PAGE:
Scala is an intensely powerful language. One of the most obvious ways in which this manifests is the syntax, which is wonderfully amenable to internal DSLs and flexible APIs (not to mention endless reams of obfuscated sources and fanciful operators). However, despite the superficial flash of Scala’s syntactic skin, its true power lies in the type system and in the language’s deep semantic constructs.
This talk will dive into some of the more remote regions of the kingdom of Scala. Specifically, we will cover the following topics:
Please note that this is an advanced talk targeted at the Scala practitioner who is already fairly comfortable with the language. With that said, we hope the talk will remain reasonably accessible to the Scala beginner – so long as they don’t object to the presentation of odd and esoteric language features with disturbing enthusiasm.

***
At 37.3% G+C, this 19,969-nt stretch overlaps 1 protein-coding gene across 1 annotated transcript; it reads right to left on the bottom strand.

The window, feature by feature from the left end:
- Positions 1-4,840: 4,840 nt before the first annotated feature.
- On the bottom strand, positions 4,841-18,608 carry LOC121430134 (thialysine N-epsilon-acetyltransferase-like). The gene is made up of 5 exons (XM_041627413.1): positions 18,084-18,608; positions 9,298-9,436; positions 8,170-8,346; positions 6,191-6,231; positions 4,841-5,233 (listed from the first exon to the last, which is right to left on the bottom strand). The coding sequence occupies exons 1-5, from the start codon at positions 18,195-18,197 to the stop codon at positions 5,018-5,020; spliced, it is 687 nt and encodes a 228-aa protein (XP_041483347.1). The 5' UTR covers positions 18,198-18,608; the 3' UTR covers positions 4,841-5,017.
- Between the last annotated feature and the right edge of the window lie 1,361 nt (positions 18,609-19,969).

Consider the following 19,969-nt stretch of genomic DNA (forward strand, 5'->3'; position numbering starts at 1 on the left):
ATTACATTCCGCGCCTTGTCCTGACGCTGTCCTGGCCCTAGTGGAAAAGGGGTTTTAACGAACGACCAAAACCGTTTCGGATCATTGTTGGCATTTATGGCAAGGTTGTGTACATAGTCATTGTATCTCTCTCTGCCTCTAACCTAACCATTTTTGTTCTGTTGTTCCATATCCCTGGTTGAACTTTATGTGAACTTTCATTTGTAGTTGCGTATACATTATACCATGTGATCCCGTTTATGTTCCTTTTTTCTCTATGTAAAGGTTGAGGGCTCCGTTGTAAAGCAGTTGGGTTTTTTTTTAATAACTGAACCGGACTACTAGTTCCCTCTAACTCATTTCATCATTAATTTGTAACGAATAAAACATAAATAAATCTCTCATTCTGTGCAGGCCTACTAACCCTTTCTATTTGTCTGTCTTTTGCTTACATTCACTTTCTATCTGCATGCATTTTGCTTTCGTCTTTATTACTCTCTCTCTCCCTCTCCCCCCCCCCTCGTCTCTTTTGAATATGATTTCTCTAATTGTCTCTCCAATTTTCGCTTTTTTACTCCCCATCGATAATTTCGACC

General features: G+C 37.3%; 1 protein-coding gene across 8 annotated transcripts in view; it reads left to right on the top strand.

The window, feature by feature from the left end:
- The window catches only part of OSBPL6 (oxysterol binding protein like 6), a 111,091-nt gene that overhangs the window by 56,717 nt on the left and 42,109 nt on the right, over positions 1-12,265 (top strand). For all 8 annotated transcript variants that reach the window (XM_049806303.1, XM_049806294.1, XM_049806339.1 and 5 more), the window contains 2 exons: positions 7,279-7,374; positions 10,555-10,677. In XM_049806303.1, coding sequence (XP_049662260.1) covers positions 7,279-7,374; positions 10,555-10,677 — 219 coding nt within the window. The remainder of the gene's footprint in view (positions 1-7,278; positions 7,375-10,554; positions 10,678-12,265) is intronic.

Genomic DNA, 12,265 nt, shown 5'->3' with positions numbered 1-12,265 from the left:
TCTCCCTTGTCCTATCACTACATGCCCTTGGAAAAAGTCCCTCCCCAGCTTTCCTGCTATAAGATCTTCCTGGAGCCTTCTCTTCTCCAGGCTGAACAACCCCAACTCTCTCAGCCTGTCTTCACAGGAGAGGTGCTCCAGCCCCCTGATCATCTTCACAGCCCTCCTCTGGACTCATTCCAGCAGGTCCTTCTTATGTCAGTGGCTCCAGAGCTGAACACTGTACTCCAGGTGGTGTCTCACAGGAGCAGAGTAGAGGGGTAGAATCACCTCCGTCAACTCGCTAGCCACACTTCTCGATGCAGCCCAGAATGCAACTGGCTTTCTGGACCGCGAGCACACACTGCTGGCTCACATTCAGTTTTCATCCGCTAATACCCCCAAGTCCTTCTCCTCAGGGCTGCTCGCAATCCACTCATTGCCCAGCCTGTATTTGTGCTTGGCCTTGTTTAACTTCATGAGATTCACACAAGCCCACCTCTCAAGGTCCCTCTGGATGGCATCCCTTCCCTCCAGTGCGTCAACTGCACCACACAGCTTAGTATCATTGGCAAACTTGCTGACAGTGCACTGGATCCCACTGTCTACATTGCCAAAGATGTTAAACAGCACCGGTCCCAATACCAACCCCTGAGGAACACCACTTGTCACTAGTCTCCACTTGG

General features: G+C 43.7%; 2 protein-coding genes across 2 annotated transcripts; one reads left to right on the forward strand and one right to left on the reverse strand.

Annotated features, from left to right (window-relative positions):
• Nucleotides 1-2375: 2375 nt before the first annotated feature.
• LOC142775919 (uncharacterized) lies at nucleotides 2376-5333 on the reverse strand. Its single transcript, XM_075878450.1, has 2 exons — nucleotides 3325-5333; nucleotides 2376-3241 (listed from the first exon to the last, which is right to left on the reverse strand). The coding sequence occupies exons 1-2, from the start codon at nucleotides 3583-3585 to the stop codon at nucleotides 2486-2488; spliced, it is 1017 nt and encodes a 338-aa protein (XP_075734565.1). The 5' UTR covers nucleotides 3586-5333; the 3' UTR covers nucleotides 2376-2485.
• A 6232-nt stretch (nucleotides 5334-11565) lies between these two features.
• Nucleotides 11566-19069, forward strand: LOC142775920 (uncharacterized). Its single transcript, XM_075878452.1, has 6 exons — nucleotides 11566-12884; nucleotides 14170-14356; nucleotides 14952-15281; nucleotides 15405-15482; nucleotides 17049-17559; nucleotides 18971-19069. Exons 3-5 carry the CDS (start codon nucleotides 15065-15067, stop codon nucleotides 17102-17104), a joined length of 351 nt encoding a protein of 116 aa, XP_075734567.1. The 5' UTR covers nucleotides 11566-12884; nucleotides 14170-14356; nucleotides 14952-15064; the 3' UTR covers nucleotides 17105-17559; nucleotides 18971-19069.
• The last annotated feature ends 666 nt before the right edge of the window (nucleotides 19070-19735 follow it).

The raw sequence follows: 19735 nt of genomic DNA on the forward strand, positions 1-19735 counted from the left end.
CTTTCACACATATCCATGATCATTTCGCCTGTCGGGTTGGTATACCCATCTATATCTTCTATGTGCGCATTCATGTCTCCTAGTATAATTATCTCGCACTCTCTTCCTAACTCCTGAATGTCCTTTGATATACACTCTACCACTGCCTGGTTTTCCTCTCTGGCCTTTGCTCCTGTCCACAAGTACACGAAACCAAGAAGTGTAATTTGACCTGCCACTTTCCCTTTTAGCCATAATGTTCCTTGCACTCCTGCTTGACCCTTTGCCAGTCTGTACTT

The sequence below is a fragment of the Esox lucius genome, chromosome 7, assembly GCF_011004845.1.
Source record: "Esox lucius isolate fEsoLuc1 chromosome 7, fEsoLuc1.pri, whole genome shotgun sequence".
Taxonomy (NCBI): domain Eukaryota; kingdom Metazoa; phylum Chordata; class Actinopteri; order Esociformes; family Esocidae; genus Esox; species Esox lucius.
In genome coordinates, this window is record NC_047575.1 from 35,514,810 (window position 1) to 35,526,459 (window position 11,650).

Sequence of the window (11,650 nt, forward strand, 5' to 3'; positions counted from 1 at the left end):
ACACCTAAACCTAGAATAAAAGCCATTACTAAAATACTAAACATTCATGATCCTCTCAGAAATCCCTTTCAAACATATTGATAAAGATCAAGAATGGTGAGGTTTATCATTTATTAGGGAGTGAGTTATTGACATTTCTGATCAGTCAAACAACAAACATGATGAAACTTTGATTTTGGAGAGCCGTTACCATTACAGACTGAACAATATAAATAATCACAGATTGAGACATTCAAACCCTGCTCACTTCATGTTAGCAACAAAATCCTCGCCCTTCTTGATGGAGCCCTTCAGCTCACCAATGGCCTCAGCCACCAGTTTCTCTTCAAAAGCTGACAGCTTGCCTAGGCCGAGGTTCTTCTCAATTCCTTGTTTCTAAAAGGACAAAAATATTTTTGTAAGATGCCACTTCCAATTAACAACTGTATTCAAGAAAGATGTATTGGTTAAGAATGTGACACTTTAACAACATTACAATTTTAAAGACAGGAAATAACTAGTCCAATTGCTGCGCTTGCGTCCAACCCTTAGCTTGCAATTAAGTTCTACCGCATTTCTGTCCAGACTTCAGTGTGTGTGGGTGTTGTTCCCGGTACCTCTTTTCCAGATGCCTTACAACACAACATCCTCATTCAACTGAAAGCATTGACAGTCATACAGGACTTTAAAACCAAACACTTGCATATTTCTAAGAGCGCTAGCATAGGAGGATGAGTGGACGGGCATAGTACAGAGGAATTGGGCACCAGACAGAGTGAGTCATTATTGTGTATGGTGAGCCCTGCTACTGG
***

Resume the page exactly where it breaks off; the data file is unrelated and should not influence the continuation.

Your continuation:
Daniel Spiewak is a software developer based out of Wisconsin, USA. Over the years, he has worked with Java, Scala, Ruby, C/C++, ML, Clojure and several experimental languages. He currently spends most of his free time researching parser theory and methodologies, particularly areas where the field intersects with functional language design, domain-specific languages and type theory.
Daniel has written a number of articles on his weblog, Code Commit, including his popular introductory series, Scala for Java Refugees.
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